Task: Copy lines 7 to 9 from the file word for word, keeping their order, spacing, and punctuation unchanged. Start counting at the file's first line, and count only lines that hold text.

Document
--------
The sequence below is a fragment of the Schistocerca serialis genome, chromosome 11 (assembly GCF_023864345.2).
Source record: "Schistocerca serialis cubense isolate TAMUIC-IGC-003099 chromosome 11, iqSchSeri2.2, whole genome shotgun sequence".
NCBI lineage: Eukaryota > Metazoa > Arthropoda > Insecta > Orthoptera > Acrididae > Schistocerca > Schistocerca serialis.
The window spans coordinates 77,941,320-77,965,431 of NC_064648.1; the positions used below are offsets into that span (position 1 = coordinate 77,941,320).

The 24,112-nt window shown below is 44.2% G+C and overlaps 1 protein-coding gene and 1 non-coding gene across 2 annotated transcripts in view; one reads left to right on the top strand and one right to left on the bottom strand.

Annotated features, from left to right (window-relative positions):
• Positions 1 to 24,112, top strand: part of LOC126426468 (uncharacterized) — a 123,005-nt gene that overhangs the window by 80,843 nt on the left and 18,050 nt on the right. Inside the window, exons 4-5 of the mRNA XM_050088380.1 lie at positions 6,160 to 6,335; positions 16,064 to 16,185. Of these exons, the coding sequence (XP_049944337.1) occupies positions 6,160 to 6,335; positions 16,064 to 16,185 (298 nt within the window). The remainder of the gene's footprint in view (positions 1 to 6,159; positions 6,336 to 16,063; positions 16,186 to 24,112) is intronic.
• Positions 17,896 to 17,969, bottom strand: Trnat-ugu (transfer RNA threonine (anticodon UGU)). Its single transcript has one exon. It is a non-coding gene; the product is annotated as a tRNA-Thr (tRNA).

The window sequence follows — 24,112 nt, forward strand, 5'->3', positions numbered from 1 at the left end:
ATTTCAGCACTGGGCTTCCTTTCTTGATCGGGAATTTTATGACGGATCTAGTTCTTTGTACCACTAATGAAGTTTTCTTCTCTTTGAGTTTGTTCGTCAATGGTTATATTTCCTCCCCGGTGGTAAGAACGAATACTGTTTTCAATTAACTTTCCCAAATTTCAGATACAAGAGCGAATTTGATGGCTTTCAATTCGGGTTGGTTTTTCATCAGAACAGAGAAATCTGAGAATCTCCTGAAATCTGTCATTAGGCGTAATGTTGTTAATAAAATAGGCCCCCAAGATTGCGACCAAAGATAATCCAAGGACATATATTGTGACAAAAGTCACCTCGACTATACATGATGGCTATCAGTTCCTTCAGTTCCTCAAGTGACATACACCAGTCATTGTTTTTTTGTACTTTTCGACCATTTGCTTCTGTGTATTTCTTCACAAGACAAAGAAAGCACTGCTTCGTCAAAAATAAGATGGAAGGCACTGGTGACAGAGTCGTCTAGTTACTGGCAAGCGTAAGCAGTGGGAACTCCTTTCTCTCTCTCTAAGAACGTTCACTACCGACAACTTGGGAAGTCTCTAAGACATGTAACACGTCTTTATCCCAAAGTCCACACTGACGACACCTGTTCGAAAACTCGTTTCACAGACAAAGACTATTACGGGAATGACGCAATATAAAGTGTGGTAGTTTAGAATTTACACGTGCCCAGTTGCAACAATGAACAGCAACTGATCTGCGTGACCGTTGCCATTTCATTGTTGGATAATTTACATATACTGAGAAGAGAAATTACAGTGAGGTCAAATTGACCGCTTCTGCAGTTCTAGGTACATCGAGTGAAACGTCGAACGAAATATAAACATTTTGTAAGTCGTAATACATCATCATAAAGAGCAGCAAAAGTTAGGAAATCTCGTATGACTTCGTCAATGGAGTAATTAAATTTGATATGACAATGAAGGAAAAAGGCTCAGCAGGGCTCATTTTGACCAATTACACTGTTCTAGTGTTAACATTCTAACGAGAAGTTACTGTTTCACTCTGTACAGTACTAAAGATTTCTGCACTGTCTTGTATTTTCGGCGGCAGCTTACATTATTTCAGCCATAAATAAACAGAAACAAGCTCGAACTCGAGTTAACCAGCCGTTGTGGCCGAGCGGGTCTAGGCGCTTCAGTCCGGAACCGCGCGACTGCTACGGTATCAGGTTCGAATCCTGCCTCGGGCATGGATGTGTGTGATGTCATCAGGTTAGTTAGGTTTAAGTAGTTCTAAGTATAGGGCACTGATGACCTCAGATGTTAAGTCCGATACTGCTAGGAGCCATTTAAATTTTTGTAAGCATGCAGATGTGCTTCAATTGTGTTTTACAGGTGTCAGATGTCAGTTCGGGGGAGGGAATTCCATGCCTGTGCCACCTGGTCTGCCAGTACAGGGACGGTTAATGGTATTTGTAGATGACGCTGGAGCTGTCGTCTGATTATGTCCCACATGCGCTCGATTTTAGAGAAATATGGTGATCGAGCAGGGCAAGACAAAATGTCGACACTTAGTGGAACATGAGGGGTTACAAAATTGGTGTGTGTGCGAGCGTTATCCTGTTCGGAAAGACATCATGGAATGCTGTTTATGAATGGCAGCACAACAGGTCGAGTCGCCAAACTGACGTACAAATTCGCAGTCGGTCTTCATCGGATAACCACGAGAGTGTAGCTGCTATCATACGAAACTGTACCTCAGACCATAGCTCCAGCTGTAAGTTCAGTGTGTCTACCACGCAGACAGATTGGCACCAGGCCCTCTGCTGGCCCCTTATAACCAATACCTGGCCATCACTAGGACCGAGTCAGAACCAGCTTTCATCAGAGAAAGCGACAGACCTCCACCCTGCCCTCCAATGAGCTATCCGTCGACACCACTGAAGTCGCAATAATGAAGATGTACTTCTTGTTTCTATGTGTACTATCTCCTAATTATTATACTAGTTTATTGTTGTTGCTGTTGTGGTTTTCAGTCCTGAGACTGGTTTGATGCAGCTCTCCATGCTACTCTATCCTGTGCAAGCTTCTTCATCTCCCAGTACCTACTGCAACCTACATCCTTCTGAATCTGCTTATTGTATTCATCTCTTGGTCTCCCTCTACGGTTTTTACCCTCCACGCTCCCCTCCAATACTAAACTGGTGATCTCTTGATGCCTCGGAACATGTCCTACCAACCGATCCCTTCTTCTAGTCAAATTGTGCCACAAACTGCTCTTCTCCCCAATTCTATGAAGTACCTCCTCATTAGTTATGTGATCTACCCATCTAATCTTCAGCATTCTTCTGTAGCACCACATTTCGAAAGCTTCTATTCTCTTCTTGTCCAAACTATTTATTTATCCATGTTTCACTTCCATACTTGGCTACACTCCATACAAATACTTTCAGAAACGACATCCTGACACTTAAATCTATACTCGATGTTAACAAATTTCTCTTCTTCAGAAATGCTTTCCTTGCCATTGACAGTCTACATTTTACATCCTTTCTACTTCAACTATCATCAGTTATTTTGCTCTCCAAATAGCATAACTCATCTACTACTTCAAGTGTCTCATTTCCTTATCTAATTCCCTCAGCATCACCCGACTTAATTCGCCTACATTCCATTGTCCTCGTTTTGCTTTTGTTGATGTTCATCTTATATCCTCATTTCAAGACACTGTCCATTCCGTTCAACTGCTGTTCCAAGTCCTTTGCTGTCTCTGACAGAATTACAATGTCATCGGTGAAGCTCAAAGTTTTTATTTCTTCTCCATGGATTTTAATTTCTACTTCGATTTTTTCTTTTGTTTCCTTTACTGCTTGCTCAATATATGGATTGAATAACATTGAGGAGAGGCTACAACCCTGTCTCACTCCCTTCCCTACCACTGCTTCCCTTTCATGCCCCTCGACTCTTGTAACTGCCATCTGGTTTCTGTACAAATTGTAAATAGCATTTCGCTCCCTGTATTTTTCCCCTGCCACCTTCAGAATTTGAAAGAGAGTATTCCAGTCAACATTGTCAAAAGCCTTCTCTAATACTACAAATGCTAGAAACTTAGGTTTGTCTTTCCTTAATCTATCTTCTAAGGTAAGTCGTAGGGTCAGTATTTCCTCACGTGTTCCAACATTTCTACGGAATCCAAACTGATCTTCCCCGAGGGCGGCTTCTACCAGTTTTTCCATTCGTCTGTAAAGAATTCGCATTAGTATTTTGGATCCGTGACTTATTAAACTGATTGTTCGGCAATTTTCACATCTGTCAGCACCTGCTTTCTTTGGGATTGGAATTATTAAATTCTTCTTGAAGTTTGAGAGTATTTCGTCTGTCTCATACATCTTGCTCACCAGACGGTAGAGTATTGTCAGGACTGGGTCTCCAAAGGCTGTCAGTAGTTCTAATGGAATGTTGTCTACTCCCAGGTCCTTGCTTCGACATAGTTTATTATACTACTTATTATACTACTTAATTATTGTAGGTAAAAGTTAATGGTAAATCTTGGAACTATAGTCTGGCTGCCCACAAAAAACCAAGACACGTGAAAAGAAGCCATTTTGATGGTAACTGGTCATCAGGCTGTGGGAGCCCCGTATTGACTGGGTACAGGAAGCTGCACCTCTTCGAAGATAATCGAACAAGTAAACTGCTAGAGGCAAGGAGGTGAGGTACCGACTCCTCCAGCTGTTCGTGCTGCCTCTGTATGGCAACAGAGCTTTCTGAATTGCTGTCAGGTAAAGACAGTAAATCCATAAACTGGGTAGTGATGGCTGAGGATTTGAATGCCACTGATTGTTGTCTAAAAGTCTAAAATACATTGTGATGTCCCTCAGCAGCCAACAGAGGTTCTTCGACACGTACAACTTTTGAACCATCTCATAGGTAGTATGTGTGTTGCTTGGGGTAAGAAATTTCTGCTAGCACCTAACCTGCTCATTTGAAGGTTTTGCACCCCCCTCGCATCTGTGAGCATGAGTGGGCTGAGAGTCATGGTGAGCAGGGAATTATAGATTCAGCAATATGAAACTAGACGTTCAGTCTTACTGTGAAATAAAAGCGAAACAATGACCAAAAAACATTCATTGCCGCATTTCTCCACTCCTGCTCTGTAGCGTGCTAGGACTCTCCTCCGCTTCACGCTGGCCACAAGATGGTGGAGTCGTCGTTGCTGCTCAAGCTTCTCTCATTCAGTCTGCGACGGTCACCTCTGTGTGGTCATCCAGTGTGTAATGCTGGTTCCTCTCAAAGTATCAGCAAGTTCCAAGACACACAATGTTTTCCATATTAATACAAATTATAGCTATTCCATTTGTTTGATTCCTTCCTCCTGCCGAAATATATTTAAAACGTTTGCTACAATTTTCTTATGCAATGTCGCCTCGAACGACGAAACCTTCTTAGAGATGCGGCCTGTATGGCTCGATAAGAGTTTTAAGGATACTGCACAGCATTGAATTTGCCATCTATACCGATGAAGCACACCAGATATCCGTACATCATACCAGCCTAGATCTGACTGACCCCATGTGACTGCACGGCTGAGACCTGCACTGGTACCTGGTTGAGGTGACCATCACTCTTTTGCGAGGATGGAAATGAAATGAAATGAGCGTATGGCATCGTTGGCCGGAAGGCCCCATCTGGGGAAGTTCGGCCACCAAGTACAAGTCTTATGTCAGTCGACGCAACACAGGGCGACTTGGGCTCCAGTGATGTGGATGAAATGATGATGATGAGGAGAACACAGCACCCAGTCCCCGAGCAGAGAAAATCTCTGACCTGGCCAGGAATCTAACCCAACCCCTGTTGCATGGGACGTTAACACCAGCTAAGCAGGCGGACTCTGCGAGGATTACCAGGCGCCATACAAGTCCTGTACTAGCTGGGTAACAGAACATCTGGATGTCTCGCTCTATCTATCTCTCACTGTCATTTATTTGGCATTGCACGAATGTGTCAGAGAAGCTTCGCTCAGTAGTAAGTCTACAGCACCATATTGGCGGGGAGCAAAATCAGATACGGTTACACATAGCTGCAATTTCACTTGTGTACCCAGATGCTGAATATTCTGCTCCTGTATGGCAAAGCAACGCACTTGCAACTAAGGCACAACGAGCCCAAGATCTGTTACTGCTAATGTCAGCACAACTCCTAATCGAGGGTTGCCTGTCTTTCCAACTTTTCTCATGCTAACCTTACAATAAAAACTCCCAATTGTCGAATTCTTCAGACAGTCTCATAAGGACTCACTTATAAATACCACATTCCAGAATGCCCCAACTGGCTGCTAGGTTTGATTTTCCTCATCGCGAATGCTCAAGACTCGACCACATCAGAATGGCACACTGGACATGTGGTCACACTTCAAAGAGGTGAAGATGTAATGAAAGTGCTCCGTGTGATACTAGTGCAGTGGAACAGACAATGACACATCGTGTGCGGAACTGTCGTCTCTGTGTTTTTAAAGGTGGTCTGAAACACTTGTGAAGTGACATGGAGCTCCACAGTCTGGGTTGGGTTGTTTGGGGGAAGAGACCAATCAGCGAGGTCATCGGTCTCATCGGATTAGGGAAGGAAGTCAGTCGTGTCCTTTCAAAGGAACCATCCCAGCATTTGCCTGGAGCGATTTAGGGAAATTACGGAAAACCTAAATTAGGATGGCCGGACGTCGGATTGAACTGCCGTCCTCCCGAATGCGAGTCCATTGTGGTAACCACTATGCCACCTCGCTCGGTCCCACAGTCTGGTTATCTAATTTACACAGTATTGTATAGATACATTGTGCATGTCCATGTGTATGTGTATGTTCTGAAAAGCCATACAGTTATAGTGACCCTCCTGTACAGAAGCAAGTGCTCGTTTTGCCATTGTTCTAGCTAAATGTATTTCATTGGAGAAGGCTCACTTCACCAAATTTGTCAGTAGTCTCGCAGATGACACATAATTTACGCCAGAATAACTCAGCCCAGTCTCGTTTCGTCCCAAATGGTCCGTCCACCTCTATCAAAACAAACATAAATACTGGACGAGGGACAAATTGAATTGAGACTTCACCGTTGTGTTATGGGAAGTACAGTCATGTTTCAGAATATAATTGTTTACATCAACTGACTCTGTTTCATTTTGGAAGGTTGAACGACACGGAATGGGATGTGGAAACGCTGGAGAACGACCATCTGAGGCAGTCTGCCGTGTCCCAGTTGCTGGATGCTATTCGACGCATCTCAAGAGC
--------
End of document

• Positions 1 to 24,112, top strand: part of LOC126426468 (uncharacterized) — a 123,005-nt gene that overhangs the window by 80,843 nt on the left and 18,050 nt on the right. Inside the window, exons 4-5 of the mRNA XM_050088380.1 lie at positions 6,160 to 6,335; positions 16,064 to 16,185. Of these exons, the coding sequence (XP_049944337.1) occupies positions 6,160 to 6,335; positions 16,064 to 16,185 (298 nt within the window). The remainder of the gene's footprint in view (positions 1 to 6,159; positions 6,336 to 16,063; positions 16,186 to 24,112) is intronic.
• Positions 17,896 to 17,969, bottom strand: Trnat-ugu (transfer RNA threonine (anticodon UGU)). Its single transcript has one exon. It is a non-coding gene; the product is annotated as a tRNA-Thr (tRNA).

The window sequence follows — 24,112 nt, forward strand, 5'->3', positions numbered from 1 at the left end: